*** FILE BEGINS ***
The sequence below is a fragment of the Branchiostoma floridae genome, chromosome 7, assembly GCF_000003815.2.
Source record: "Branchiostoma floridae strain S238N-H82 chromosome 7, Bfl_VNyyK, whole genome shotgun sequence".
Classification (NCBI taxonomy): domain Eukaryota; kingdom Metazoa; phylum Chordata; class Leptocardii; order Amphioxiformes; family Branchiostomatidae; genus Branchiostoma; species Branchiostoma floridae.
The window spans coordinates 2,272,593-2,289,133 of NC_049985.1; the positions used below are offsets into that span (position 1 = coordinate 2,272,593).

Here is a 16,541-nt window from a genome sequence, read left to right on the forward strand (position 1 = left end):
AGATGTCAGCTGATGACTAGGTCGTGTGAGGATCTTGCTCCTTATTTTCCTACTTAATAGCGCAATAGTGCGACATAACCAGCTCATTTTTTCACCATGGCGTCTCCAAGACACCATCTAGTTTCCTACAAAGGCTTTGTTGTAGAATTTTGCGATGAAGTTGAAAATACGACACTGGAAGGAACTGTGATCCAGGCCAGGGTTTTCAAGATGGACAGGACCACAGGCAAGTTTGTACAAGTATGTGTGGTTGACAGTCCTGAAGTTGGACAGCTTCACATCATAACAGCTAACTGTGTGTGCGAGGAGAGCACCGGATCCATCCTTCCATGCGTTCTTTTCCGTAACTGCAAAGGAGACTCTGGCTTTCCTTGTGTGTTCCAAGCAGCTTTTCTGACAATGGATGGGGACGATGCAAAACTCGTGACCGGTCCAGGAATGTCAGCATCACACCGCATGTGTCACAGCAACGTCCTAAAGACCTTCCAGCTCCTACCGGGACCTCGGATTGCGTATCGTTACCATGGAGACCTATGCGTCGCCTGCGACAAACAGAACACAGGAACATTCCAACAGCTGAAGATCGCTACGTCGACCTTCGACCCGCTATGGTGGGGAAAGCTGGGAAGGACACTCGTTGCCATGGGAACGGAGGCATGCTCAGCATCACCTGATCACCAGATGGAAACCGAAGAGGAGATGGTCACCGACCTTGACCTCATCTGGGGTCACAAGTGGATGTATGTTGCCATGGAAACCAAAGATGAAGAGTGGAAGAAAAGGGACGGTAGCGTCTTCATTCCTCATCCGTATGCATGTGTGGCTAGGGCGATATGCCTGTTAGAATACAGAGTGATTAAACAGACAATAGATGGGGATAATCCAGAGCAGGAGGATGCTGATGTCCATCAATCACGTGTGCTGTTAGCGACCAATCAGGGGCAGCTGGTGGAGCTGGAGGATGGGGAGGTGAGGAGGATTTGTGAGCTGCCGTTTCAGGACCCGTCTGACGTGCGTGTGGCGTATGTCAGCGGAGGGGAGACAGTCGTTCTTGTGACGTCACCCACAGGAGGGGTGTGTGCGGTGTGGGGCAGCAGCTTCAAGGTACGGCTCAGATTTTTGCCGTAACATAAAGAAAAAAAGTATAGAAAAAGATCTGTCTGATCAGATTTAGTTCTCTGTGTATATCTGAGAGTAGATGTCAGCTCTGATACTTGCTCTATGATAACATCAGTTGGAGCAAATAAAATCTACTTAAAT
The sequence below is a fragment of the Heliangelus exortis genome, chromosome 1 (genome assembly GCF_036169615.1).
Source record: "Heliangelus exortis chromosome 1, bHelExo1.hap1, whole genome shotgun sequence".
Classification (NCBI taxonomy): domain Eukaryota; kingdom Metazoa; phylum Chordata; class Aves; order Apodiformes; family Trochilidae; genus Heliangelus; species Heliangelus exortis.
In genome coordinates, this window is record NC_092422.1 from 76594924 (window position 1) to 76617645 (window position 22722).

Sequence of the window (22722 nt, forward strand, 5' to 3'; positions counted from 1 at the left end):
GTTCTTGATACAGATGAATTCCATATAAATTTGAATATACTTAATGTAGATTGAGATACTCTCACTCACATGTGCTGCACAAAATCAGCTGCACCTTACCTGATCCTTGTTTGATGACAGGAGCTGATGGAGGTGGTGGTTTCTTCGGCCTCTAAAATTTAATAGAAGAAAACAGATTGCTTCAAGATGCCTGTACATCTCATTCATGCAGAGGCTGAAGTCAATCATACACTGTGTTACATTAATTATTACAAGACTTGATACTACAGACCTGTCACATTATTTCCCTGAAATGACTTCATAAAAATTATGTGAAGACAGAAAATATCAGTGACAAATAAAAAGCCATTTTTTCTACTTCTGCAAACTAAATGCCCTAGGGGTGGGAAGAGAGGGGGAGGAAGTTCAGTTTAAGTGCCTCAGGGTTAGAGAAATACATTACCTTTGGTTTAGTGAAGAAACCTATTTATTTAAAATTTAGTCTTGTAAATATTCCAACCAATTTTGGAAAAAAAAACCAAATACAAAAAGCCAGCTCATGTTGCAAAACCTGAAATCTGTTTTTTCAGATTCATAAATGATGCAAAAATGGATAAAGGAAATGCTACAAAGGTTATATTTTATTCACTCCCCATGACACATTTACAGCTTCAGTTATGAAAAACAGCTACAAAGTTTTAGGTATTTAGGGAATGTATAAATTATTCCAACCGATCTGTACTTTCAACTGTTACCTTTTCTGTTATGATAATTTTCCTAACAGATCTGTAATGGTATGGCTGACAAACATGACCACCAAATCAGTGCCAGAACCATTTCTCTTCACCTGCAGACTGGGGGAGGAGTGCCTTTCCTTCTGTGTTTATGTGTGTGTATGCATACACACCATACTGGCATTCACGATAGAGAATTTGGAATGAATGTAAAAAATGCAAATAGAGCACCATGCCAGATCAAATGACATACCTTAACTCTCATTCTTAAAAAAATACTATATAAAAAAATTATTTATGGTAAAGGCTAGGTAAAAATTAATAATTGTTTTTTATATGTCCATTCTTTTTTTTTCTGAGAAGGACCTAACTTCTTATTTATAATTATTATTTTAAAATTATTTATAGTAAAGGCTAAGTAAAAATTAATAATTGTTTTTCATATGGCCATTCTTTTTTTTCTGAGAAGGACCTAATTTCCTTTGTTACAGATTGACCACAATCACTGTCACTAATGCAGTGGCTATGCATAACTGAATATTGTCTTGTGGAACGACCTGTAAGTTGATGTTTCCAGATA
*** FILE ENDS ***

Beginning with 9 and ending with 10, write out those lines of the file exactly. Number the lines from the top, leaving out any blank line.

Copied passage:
Classification (NCBI taxonomy): domain Eukaryota; kingdom Metazoa; phylum Chordata; class Aves; order Apodiformes; family Trochilidae; genus Heliangelus; species Heliangelus exortis.
In genome coordinates, this window is record NC_092422.1 from 76594924 (window position 1) to 76617645 (window position 22722).